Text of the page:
Gas Chromatography BAC Tests: Everything You Need to Know
Driving under the influence in Arizona can have an array of consequences. The most immediate one is a law enforcement professional requesting the submission of a chemical test. Through this test, the driver’s blood alcohol content will be established. A breath, urine or blood test can be performed. While breath tests are very common because of the ease of administration, a blood alcohol test may be chosen because it is perceived to be much more accurate. Blood BAC tests are known as gas chromatography BAC tests. This is how they take place.
What is a Gas Chromatography BAC Test?
The most important thing to understand is that gas chromatography BAC tests provide an indirect assessment of BAC. The machine itself does not examine the liquid that has been collected via the provision of a blood sample. Rather, substances are converted to gas and the different types of molecules from the sample are separated from each other.
After the separation is completed, microscopic samples get examined by the machine. In Arizona, the process is automated. This means that the separation and the analysis are “carried out” by the machine rather than by a lab technician.
In essence, the machine tests out various compounds that have been separated from the blood. The quantities are so small that they can’t be examined by the naked human eye. While the process is considered to be highly reliable, there could be some gas chromatography preparation issues that will alter the results and contribute to serious errors.
Issues That Contribute to Gas Chromatography Test Result Errors
The machine itself does what it has been designed to do. The taking and the preparation of blood samples, however, may contribute to a result that is not accurate.
For the gas chromatography test to work, blood has to be collected, stored and transferred in a specific way. Everything that occurs before the sample is placed in the gas chromatograph could affect the outcome of the test.
Problems with the collection of a blood sample include whether enough has been drawn, whether the right tube has been chosen and if the correct number of inversions has occurred. Something as simple as a labeling error could lead to a person who hasn’t consumed alcohol being charged with DUI.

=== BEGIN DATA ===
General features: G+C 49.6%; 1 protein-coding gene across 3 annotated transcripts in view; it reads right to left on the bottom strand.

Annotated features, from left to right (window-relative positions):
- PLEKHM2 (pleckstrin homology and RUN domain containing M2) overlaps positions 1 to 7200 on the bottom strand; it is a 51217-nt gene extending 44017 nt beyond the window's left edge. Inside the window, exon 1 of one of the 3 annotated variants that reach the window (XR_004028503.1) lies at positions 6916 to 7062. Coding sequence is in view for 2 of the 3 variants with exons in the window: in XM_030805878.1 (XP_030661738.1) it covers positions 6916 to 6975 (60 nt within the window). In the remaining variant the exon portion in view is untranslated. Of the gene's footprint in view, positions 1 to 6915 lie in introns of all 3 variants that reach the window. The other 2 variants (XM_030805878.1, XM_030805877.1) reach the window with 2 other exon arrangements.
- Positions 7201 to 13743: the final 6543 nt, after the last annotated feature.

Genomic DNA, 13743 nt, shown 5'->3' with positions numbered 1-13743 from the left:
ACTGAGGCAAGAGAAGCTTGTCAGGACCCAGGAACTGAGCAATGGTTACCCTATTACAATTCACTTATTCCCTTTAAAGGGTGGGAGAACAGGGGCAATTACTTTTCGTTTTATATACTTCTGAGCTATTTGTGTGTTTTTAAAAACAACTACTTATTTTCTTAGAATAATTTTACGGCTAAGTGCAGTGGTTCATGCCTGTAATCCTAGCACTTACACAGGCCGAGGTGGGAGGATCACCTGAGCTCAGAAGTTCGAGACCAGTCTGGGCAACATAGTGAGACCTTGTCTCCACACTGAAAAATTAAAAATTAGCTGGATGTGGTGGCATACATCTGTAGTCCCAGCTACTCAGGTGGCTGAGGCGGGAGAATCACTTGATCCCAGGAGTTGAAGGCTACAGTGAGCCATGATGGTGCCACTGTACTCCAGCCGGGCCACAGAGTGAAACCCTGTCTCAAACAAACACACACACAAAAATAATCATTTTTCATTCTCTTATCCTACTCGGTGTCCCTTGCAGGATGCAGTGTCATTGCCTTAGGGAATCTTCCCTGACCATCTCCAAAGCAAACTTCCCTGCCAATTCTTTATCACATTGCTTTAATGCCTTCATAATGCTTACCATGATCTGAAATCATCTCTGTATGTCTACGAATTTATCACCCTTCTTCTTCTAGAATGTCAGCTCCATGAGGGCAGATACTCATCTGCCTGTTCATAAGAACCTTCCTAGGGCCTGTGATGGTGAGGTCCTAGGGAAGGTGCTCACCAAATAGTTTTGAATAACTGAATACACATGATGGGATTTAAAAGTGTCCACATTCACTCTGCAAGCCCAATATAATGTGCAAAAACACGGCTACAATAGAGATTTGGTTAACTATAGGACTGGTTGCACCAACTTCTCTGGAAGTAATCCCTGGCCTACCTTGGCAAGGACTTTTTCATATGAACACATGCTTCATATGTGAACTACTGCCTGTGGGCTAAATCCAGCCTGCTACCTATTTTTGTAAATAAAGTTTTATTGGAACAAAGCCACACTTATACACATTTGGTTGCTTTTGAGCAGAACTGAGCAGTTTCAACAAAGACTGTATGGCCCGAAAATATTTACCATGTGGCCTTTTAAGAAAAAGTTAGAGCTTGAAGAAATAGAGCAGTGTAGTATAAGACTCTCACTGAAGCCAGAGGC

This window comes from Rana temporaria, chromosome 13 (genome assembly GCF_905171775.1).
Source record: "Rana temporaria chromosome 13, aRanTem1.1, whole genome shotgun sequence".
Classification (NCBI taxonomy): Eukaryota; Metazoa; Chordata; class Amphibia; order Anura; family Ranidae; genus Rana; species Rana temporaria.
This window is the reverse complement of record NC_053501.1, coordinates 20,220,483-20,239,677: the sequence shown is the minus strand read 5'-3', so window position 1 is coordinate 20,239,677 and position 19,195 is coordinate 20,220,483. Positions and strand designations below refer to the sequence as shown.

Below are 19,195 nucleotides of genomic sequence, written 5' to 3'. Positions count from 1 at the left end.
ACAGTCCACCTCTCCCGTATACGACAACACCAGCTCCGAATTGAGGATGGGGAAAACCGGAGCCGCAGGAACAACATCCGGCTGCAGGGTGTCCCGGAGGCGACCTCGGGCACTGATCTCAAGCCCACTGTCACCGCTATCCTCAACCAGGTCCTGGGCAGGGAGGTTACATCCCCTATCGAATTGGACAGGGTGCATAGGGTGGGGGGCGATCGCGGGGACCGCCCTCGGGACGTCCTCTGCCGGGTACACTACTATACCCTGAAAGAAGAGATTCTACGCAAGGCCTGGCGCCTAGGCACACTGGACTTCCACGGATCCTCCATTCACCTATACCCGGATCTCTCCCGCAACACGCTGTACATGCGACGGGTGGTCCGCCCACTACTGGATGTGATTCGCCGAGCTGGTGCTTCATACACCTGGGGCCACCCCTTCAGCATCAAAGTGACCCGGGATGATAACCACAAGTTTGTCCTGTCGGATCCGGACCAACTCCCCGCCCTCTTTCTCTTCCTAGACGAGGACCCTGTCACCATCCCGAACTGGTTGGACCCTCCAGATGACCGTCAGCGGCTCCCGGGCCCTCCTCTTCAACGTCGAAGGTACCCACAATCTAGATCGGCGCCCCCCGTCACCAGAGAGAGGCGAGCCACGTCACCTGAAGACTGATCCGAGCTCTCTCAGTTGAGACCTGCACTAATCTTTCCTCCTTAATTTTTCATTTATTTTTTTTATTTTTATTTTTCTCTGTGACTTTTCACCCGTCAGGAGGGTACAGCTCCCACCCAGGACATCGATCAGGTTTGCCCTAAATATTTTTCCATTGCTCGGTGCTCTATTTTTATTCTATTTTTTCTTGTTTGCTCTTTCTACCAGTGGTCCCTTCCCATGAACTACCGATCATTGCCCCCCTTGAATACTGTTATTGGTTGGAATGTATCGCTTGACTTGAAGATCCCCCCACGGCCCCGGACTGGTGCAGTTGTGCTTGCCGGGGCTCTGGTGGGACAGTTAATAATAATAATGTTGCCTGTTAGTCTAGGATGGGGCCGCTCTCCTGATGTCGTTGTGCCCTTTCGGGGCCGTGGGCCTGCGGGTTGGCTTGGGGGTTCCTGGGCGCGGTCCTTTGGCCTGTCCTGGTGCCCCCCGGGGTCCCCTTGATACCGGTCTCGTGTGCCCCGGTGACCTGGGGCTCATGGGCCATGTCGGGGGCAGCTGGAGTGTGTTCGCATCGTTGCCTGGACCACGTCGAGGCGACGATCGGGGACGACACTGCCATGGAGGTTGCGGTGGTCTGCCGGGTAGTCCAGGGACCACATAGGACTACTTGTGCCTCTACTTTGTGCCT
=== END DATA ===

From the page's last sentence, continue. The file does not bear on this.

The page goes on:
Refrigerated samples will then have to be taken to the Arizona police lab. Because the gas chromatograph processes multiple samples, these are delivered to the lab in batches. Usually, anywhere between 30 and 40 blood samples will be taken to a police lab at the same time. During transportation, the integrity of the tubes may be affected.
Finally, the preparation of the sample before it gets put in the machine will potentially impact the test result. Pipetting is used to transfer some of the blood from the tube into a headspace vial. The technician could either pipet the blood directly or use a cuvette to simplify the process. The cuvette is a smaller container that is often utilized in lab procedures but it has to be properly sanitized in order to maintain the integrity of the sample. If the lab technician doesn’t sanitize the cuvette during the blood transfer, the sample will be compromised.
Challenging Gas Chromatography Test Results
An experienced DUI attorney can challenge the gas chromatography BAC tests’ results by claiming that some of the mistakes mentioned above have been committed.
The calibration of the gas chromatograph itself and the reliability of the machine’s software may also be challenged in the event of test result accuracy suspicions.
In order for test results to be valid, both the quality of the machine and the work of the lab technician will have to be examined. These two work in conjunction and cannot be simply assumed. Just accepting the test results without challenging the process can have life-altering consequences. This is why you should definitely consult an Arizona DUI attorney who will acquaint themselves with the manner in which the test was carried out and the accuracy of the BAC result.